The largest fleet of Royal Navy warships to deploy internationally since the 1982 Falklands War is setting sail to the Indo-pacific this month. The government is hailing the fleet as a symbol of ‘Global Britain’. Its mission is to demonstrate Britain’s intention to tilt its military, trade and diplomatic efforts to the far east.
Escorting the Queen Elizabeth will be two Type 45 destroyers and two Type 23 frigates, along with several Royal Fleet Auxiliary (RFA) support ships. An Astute-class nuclear submarine will also be part of the force. Together forming the UK Carrier Strike Group (UKCSG).
Onboard Queen Elizabeth will be eight of the RAF’s new F-35B jets. A variety of multipurpose helicopters will be on board from the UK Navy, Marine’s and US Marine Corp. This will be managed by a force of around 3700 personnel and a small Marine Commando force.
The 26,000 nautical mile trip will take the UKCSG on a carefully calculated tour of the world. The first stop of the tour will be Gibraltar before carrying on its journey to the Mediterranean. From there the UKCSG will travel through the Suez Canal, stopping in Oman where there are facilities specifically designed for the Carrier. From Oman the Strike Group tours the Indian Ocean, visiting India and carrying out joint exercised with their Navy. Singapore, Malaysia, South Korea, Japan, Australia and New Zealand are also on the itinerary. Following this, the strike group will journey through the South China Sea. This is seen as the most assertive and calculated leg of the journey.
UK Defence Secretary, Ben Wallace, says the deployment demonstrates that Britain is ‘not stepping back but sailing forth to play an active role in shaping the international system’. Closely aligning with the Prime Minister’s desire to see an end to what he describes as an ‘era of retreat’. The UKCSG and all it represents is believed to send a clear message that the UK is a global player in every sense.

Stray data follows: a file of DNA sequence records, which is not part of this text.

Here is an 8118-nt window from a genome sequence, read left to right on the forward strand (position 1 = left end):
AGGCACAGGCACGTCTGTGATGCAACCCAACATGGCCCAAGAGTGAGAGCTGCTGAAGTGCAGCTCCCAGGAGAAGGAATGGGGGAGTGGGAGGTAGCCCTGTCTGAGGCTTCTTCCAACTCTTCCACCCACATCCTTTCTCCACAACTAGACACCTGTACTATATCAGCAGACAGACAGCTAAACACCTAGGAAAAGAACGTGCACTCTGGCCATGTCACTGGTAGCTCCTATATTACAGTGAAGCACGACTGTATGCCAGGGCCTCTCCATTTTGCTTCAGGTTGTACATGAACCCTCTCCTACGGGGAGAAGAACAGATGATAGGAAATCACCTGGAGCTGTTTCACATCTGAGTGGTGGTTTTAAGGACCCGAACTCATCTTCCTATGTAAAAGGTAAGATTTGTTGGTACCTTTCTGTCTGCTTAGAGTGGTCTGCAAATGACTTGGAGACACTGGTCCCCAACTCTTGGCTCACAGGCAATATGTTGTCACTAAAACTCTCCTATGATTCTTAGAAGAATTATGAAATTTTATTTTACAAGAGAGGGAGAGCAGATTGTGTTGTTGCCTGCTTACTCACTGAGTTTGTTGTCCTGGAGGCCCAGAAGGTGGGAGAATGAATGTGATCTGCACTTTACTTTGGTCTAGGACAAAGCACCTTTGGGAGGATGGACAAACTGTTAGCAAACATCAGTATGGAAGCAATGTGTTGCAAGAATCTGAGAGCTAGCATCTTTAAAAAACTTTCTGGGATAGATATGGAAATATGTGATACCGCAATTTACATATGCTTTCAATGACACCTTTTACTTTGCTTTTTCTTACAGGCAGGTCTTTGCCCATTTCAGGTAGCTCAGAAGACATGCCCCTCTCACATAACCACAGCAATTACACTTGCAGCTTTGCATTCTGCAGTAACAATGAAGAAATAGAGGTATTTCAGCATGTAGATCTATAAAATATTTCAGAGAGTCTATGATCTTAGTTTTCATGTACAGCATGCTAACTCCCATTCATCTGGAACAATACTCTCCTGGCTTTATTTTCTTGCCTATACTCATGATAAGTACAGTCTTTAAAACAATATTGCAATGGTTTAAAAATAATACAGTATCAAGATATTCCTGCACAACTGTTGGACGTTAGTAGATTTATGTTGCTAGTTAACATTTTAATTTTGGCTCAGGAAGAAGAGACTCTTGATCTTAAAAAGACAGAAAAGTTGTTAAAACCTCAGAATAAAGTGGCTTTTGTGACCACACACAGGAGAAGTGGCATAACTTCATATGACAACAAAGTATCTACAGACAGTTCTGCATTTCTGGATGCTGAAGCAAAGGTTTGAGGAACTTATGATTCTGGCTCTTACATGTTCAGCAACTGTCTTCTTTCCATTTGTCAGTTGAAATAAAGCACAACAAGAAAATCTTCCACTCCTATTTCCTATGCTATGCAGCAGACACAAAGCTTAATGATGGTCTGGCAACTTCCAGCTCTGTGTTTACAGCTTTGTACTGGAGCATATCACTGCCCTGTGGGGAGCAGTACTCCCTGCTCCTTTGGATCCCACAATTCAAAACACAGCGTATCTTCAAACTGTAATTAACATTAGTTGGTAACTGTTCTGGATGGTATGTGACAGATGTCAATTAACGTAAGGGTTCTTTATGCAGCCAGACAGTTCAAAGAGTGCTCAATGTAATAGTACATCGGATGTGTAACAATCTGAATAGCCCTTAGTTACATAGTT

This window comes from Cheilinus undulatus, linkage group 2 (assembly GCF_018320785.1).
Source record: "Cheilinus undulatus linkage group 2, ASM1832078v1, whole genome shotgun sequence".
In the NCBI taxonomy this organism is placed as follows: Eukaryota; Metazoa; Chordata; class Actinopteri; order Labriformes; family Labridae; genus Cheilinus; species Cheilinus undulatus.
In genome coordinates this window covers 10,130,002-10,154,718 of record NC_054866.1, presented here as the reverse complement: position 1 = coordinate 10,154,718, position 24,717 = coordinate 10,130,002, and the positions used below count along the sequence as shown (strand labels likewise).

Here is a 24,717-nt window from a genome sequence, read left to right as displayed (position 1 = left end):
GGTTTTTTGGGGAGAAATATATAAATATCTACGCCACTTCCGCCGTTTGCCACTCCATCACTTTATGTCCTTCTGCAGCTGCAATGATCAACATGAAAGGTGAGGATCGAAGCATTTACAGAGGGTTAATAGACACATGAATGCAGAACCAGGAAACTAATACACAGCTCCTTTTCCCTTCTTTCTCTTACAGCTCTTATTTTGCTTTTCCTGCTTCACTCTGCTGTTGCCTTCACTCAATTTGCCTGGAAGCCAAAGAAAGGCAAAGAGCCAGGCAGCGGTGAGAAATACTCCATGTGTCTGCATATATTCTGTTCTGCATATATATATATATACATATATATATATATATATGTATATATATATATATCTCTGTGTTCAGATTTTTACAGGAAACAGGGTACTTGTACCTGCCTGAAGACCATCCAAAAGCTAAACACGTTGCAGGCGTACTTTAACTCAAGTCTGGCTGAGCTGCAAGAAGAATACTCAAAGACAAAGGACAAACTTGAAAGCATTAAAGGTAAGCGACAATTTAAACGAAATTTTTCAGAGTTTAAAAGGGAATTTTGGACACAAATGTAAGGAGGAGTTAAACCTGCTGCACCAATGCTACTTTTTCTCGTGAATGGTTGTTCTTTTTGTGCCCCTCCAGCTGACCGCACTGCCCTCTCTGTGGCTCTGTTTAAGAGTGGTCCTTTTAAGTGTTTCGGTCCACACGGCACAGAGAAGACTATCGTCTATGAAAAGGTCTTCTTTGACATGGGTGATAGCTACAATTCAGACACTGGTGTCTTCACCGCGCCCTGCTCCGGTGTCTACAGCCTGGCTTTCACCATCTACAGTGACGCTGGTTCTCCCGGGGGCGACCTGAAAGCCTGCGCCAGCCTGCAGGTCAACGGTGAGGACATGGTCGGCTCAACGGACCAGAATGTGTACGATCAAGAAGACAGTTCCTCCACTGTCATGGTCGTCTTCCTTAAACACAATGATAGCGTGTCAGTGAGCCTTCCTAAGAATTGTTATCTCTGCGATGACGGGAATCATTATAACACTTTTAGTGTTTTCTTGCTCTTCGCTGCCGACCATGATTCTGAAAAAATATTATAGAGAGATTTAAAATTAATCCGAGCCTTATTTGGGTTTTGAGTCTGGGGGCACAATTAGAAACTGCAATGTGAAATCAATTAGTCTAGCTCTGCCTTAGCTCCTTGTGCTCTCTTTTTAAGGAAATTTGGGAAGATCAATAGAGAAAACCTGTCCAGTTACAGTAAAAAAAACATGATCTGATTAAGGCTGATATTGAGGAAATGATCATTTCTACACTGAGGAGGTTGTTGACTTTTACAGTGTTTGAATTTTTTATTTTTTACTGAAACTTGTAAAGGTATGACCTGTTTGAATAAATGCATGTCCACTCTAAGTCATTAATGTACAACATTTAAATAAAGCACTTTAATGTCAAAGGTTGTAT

Russia was identified as Britain’s ‘most acute direct threat’ in the latest defence review ‘Global Britain in a Competitive Age’. China was labelled a ‘systemic competitor’, with the aggressive modernisation of its military and assertiveness globally posing a continuing risk to UK interests. Both countries and their threats have been targeted in this trip.
As well as the supporting Navy and RFA ships, a US Navy Destroyer and Dutch Navy ship will accompany the fleet. They will also be sailing alongside the French carrier, the Charles De Gaulle in an exercise in the Mediterranean. These are efforts to bolster interoperability and signal a multilateral approach to issues of maritime security. Russia will be watching closely.
Their time in the Mediterranean will also allow the carrier to launch attacks against IS targets in Iraq. These are usually carried out from a base in Cyprus, however launching from the carrier will be a further demonstration on Britain’s new capabilities.
The most controversial leg of the trip will be their time sailing in the South China Sea. Some fear it to be too antagonistic, others say it is predictable. For a government targeting greater trade with China, this move may not be the best way to win favour with Beijing. Perhaps this leg is more a piece of diplomatic theatre to win favour with the US, than military strategy.
There are credible fears that trading relationships will be affected by the trip. Companies trading with Russia and China must be prepared for some form of backlash. This will likely be a short-term inconvenience with increased red tape or slowing delivery/order times. Nevertheless, troubles British companies could do without.
The deployment has as much to do with a show of strength and diplomacy as it does with trade. Head of the Royal Navy, Admiral Tony Radakin said, “Navies follow trade and trade follows navies’. Whether or not that is taken as a slightly imperialistic statement, it does have some credibility. The Middle East has strong economic ties with Britain already. Showing off the very latest in British military hardware is hoped to secure lucrative defence contracts for the British defence industry in the region.
The UKCSG deployment is deliberately global in nature and will transit almost every major trade artery in the world, culminating into 70 engagements with 40 countries. All of which are aimed at bolstering British military, diplomatic and economic influence.